Orlando Magic backup center Adonal Foyle isn't like most of the 13th-men in this league. Actually, he's not like most men, period. Off the court, his charitable efforts earned him an induction to the World Sports Humanitarian Hall of Fame last week. On the court, he still holds some notable franchise records, among them the Golden State Warriors' all-time lead in total blocked shots. And when I approached Adonal while he was speaking with Zach McCann of Orlando Magic Daily, they were engaged in an elevated discussion about the merits of socialized medicine.
He's fun to be around, and it given his rapport with the team's players and the Orlando community, it's no wonder that coach Stan Van Gundy later said that the decision for the Magic to re-sign Foyle was the easiest one he and GM Otis Smith had to make all summer. That decision was much easier than what Adonal was hard at work doing during the same time, namely completing his graduate thesis on the retirement experiences of NBA players; and working with the NBA Players' Union on avoiding a lockout before the Collaborative Bargaining Agreement between the league and the Union expires next summer.
After the jump, some of Adonal's media-day comments.
Q: If you could change one thing in the world, what would you change?
I think more than anything it's probably poverty. I think we're too, um, civilized a world to still allow people to go hungry. Definitely get rid of poverty.
Q: Have you noticed a development in [Dwight Howard's] game from, maybe, 4 years ago to 3 years ago to 2 years ago to now?
Yeah. Dwight obviously is a phenomenal talent, but I think last year probably did more for his game than anything else. Dwight has a good game, and he has improved it, but when you're capable of dunking the ball every single time, you don't think you have to use a lot of the other stuff that you've learned. But I think with the experience from the playoffs and the Finals, what that did is it showed him that you don't really use these skills not because you have to, but because you should. Because when you do need them, you have to be able to call on them. And I think that's, more than anything, what I think he will get from the experience of playing last year and not being able to do what he wanted to do and having 10 people sitting in his lap and forcing him to do something different. I think he will understand, when we push him, and when we tell him, "you're not getting a dunk, I'm not gonna let you dunk," it's not gonna be just trying to be mean. It's just, me, just making sure he can work on these other things.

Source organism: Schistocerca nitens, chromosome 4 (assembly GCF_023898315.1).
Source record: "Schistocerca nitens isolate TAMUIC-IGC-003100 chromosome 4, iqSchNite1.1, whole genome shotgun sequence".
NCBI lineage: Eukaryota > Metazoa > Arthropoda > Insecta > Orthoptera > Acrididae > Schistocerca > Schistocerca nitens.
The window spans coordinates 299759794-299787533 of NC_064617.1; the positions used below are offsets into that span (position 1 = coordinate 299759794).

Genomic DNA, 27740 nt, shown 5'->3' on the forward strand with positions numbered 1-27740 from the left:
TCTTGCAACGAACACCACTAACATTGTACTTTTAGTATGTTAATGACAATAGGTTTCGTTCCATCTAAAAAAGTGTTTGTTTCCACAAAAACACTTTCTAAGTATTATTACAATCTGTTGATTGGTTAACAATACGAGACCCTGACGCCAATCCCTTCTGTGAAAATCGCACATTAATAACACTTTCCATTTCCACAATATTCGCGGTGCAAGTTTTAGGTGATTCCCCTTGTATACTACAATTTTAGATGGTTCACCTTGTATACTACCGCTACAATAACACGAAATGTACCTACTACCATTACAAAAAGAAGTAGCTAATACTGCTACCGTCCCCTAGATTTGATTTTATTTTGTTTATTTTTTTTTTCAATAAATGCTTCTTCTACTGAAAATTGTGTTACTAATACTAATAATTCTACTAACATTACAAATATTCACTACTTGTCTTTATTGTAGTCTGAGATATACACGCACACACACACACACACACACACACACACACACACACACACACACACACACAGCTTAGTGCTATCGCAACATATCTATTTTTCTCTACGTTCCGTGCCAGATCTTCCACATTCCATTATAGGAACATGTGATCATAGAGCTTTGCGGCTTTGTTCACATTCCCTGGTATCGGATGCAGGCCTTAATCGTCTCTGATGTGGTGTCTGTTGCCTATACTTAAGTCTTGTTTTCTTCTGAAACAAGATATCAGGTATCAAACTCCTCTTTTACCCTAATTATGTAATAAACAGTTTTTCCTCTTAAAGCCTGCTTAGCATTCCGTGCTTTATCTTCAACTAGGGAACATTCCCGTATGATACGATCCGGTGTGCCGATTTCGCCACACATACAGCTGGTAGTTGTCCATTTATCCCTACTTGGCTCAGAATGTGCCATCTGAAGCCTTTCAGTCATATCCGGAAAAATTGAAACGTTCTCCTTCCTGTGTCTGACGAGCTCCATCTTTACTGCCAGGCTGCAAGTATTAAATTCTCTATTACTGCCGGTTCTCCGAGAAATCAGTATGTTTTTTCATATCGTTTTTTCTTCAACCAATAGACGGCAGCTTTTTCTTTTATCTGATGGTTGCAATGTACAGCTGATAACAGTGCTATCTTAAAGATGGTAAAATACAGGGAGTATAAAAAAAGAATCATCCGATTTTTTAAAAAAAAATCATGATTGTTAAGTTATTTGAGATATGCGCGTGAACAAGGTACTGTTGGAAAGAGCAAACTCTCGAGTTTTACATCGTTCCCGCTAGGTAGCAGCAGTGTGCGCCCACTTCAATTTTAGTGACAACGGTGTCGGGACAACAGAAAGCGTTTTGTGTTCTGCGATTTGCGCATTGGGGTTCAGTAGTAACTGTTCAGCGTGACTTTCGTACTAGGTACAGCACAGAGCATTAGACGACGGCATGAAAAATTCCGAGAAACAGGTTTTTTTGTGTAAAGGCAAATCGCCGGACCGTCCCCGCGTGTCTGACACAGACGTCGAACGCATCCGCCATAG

Foyle also mentioned that he and Dwight battle pretty hard in practice every day, saying they have a "mutually beat-each-other-up" relationship. Over the course of my interaction with Adonal, it became clear that he believes in leading by example. In working with Dwight, that example is brute strength.
I like Adonal's approach.
When asked about Howard's developing jump shot--you know, the one that first surfaced two years ago during the preseason--Foyle had this to say:
Dwight has that new jump shot since... since... I got here. He developed it but he never shoots it because he can dunk any time he wants [....] he needs to have it, and I think he does have it in his repertoire, and I think you'll see it this year.
By request, I asked Adonal to name "the next step Dwight" has to take on offense, as Dwight's lack of an All-World post game limits him in some situations. Adonal's response:
Simply leadership. He has to continue to be a leader, but also understand that the dirty work of rebounding and blocking shots are just as important as the 360 slam dunk... probably better than Vince [Carter]
At that point, Adonal had to leave, which was disappointing, as I would have liked to hear him expound on that point. However, I feel fortunate just to have been around him at all, as I found him quite enlightening. There are myriad reasons why he's such a popular interview subject among reporters, and not all of them directly pertain to basketball.